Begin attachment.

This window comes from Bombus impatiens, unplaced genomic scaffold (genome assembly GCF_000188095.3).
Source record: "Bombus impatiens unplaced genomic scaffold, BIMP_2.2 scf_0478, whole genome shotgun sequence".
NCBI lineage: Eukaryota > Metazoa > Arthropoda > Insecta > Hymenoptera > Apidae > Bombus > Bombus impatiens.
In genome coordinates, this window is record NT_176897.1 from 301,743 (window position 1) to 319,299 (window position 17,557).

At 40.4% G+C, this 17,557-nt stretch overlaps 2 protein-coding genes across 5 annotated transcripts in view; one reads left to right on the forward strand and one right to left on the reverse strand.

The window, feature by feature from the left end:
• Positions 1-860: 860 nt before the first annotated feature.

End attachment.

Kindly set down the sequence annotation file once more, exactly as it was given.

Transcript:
This window comes from Bombus impatiens, unplaced genomic scaffold (genome assembly GCF_000188095.3).
Source record: "Bombus impatiens unplaced genomic scaffold, BIMP_2.2 scf_0478, whole genome shotgun sequence".
NCBI lineage: Eukaryota > Metazoa > Arthropoda > Insecta > Hymenoptera > Apidae > Bombus > Bombus impatiens.
In genome coordinates, this window is record NT_176897.1 from 301,743 (window position 1) to 319,299 (window position 17,557).

At 40.4% G+C, this 17,557-nt stretch overlaps 2 protein-coding genes across 5 annotated transcripts in view; one reads left to right on the forward strand and one right to left on the reverse strand.

The window, feature by feature from the left end:
• Positions 1-860: 860 nt before the first annotated feature.